Green Graphics Took Action

The Green Graphics’ business concept was a simple one: wherever possible use recycled, recyclable and reusable product materials to produce stunning large format print and display solutions. And then actually do it.

Using advanced technologies to create a sandwich of materials with a central eco core veneered by a thin, rudimentary layer, Green Graphics’ displays are as sturdy as any other. They suffer no loss of WOW! factor capability on creative design. They have not compromised their ability to complete jobs, and they are at no competitive disadvantage to deliver projects within the expected timescales demanded in this fast-paced digital print age.

But the environmental benefits are exceptional and the message to their customers is impressive, and in many cases unbeatable.

Are The Rest Of Us Doing Anything Green?

We all know how much effort we should be putting in to going green, but in reality the jury is out on whether we are actually implementing a strategy of significance. In business, it seems the decision to switch to a green model is hugely desirable for many companies, particularly the corporates, but often falls at the penultimate hurdle.

Maybe it’s a concept just too far out of the comfort zone for business leaders and owners who need to know their forecasts are as good as guaranteed at this difficult economic time. But try washing that excuse with Green Graphics, who has embraced the profitable opportunities it presents and spearheaded its marketing strategy with it.

Crawley Council Goes Eco

Crawley Council is just one of many customers who has commissioned Green Graphics to produce eco-friendly signs and displays. Used to educate the public on how to reduce their carbon footprint, the poster-sized graphics were installed around the local park and exhibited how easy it is to adopt eco strategies within the community.

But It’s Not Just Products That Make A Successful Business

With a product range in place that industry rivals could only wish for, it was essential for Green Graphics to complement its eco USP with excellent customer service.

Finding a software solution to support their growth was at the top of their list to complete their compelling sales proposition, and Clarity Professional was selected as the right MIS system to manage and drive their business processes.

“Clarity Professional was the most complete all-in-one solution we found,” Business Development Manager Ashley Moscrop explains. “It gives us the ability to cost and quote complex jobs in a matter of minutes, and produce precise reports on our completed projects to analyse profit margins and customer service levels.”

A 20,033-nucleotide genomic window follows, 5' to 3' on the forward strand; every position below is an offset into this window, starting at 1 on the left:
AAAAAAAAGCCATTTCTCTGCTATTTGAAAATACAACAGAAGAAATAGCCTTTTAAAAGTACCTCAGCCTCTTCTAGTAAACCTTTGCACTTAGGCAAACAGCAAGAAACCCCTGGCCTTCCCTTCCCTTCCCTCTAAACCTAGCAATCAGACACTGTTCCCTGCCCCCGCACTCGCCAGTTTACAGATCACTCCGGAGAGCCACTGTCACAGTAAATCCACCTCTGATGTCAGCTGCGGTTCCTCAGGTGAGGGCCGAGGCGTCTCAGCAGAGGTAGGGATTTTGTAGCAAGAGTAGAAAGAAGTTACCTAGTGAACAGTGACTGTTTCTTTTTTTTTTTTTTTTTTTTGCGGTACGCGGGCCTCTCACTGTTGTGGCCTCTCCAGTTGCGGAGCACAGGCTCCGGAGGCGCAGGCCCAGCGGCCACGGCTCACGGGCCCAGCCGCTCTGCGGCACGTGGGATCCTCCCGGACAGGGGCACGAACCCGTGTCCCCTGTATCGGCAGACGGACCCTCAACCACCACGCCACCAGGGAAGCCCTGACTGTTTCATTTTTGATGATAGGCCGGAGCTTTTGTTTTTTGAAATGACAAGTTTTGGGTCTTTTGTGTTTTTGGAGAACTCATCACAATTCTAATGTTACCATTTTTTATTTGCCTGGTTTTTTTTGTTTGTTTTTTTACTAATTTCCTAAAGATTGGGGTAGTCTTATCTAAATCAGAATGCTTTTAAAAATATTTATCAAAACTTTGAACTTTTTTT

“Since installing Clarity, all our internal and external communications have improved and our planning for stock and labour resources is significantly more accurate” Ashley concludes.

Who’s Going Eco Next?

One thing is for sure, Green Graphics has proven that eco-commerce is achievable through commitment, persistence and determination. Is it really that difficult to achieve? Incorporating a green strategy will give you a powerful USP that no-one can argue against, or take away from you.

And don’t forget, your story will look great on anyone’s website, magazine front cover, billboard, networking site…


Sepiax Ink Technology sets a new environmental standard for digital ink – is the writing on the wall for solvent ink?

Sepiax Ink Website

Sepiax has succeeded in leveraging its leadership position in the water based resin inks to provide a new standard in the market.

A new regulation, with worldwide validity, affects the identification and safety statements for inks – making life more difficult for those inks containing harmful substances.

The 1st December 2010 saw the transitional period ended and the Global Harmonised System of Classification and Labelling of Chemicals (GHS) of the United Nations come into effect authoritatively. This affects the identification of the harmful substances on all packaging and in the classification within material safety data sheets (MSDS).

Sepiax has taken this opportunity to provide an upgrade for the popular Aquares print-to-anything ink. Already initiated as an environmentally-friendly product, this new regulation has provided an incentive to eliminate all traces of harmful co-solvents and to substitute entirely “green” alternatives.

"We were very  happy to cope with this challenge, as our core values focus on the provision of truly “green” products" says Karl Ebner, marketing & sales director, Sepiax.

“We were prepared for the implementation of GHS and we were able to give the sales release date for the new Aquares by autumn of last year. This upgrade is completely compatible to the previous formula and can be filled without more ado into already working units.”

“It is a significant point to note, that this now means that MSDS sheets for our inks are not really necessary, as all ingredients are truly free of requirements for safety marking.”

Aquares ink started life as one of the most environmental-friendly ink in the market and we are proud to lead the way in escaping the, sadly, all-too-common practice of "greenwashing"**in the ink segment."

*The 10th edition of the Concise Oxford English Dictionary defined greenwash as ‘disinformation disseminated by an organisation so as to present an environmentally responsible public image’
See also: http://en.wikipedia.org/wiki/Greenwashing